The present controversy raises as principal issues for resolution by the Court whether or not (1) the dismissal of private respondent was legal, and; (2) the appeal was perfected despite failure to file a supersedeas bond.

Anent the first issue, before we delve into the matter of the alleged illegal dismissal of private respondent Sanchez by petitioner CAPANELA, it is evidently necessary to ascertain the existence of an employer-employee relationship between them.

Petitioners asseverate that CAPANELA is an association composed of Negritos who worked inside the American naval base in Subic Bay (hereinafter referred to as the Base). They initially received a daily wage of P100.00 and thus earned, on the average, less than P3,000.00 per month. Said association organized the system of employment of members of this cultural community who were accorded special treatment concededly because of the occupancy of their ancestral lands as part of the operational area and military facility used by the Base authorities.

CAPANELA, through its officers, saw to it that its members reported for work, recorded their attendance, and distributed the workers' salaries paid by the Base at the end of a specific pay period, without gaining any amount from such undertakings petitioner Alviz, Sr., for his part and as president of CAPANELA, was himself only an employee at the Base. In other words, neither CAPANELA nor its president was the employer of private respondent Sanchez; rather, it was the United States Government acting through the military base authorities. 18

Contrarily, private respondent maintains that there existed an employer-employee relationship, as allegedly supported by the evidence on record, and that petitioners CAPANELA and Alviz, Sr. exercised control as employer over the means and methods by which the work was accomplished. He further argues that since the determination of the existence of an employer-employee relationship is a factual question, the findings of the labor officials thereon should be considered conclusive and binding upon and respected by the appellate courts.19

It is hence clearly apparent that the judgment of the labor arbiter, as affirmed by respondent commission, declaring the dismissal of private respondent illegal and ordering the payment of back wages to him together with his payroll or physical reinstatement, was premised on the finding that there was an existing employer-employee relationship.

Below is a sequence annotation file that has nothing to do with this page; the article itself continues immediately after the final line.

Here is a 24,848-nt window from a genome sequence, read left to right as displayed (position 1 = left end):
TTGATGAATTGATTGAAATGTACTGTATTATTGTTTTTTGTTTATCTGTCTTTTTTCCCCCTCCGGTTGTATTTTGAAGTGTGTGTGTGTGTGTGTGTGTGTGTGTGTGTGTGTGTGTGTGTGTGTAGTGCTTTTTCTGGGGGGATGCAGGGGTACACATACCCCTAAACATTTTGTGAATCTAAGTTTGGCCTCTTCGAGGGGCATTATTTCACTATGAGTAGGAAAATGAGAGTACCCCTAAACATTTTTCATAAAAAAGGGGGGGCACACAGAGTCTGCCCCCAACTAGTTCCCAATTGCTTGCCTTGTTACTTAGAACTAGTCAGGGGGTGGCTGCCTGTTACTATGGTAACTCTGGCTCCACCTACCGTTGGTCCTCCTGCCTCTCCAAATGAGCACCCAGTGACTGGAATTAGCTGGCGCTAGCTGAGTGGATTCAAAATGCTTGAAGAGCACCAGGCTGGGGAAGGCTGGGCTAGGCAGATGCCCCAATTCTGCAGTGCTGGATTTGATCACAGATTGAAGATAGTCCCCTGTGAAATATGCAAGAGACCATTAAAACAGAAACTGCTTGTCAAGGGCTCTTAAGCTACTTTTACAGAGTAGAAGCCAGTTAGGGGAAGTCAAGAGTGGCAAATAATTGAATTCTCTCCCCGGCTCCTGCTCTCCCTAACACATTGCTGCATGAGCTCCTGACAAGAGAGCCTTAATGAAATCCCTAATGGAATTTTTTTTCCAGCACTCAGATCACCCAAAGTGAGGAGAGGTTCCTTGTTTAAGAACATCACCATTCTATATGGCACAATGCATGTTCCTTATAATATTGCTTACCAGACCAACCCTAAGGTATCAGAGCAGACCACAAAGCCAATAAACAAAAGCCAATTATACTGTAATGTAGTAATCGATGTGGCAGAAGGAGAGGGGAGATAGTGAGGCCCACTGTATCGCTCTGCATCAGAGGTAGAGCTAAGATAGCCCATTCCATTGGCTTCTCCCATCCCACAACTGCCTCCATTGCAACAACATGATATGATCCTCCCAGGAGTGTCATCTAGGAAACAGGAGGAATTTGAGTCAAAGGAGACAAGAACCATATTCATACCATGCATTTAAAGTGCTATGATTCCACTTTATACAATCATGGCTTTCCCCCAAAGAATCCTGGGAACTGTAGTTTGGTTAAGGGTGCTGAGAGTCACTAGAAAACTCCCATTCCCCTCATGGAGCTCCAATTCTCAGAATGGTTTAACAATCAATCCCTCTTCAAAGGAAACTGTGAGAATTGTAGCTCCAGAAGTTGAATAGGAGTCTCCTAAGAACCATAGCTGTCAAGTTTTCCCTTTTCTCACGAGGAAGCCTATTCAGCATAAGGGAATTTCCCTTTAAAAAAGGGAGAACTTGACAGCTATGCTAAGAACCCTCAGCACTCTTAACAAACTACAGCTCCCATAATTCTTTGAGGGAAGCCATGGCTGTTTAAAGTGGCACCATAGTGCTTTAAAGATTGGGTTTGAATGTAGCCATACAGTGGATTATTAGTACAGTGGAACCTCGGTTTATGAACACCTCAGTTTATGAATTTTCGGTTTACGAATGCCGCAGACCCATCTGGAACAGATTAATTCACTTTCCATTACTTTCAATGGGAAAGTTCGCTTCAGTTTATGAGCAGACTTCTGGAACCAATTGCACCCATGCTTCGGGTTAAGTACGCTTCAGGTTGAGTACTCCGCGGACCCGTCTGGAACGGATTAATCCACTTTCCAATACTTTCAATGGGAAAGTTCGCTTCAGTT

Indeed, findings of fact and conclusions of the labor arbiter, 20 as well as those of the NLRC, 21 or, for that matter, any other adjudicative body which
can be considered as a trier of facts on specific matters within its field of expertise, 22 should be considered as binding and conclusive upon the appellate courts. This is in addition to the fact that they were in a better position to assess and evaluate the credibility of the contending parties and the validity of their respective evidence. 23 However, these doctrinal strictures hold true only when such findings and conclusions are supported by substantial evidence. 24

In the case at bar, we are hard put to find sufficient evidential support for public respondent's conclusion on the putative existence of an employer-employee relationship between petitioners and private respondent. We are accordingly persuaded that there is ample justification to disturb the findings of respondent NLRC and to hold that a reconsideration of its challenged resolutions is in order.

A careful reevaluation of the documentary evidence of record belies the finding that CAPANELA, through its president and co-petitioner, Jose Alviz, Sr., wielded control as an employer over private respondent. It will be noted that in his affidavit dated March 4, 1991, 25 private respondent himself declared that through the intervention of CAPANELA, by way of its June 13, 1389 letter26 to Lt. Mark S. Kistner, he was cleared of the charge of larceny of U.S. government property. Thereafter, in an indorsement dated July 11, 1989 from the Director of Security, U.S. Navy Public Works Center, the recommendation for his reinstatement and the release of his gate pass to the Base was addressed to the Director, Investigation Section, U.S. Facility Security Department via the Director of the Contracts Administration Division. 27

This only goes to show that CAPANELA had in fact no control over the continued employment of its members working in the U.S. naval base. For, after conducting its own investigation, CAPANELA could only intervene in behalf of its members facing charges through a recommendatory action request for favorable consideration. It could not, on its own authority, exonerate such members from the charges, much less effect their reinstatement without the approval of the Base authorities. Interestingly, in order to comply with the labor arbiter's decision of June 24, 1991, CAPANELA even had to write to the Resident Officer-in-Charge of the Facility Support Contracts at Subic Bay recommending the reinstatement of private respondent to his former position. 28

Under their arrangement, CAPANELA, through its officers, could only impose disciplinary sanctions upon its members for infractions of its own rules and regulations, to the extent of ousting a member from the association when called for under the circumstances. Nonetheless, such called termination of membership in the association, which could result in curtailment of the privilege of working at the Base inasmuch as employment therein was conditioned upon membership in CAPANELA, is not equivalent to the illegal dismissal from employment contemplated in our labor laws. Petitioners, not being the employer, obviously could not arrogate unto themselves an employer's prerogatives of hiring and firing workers.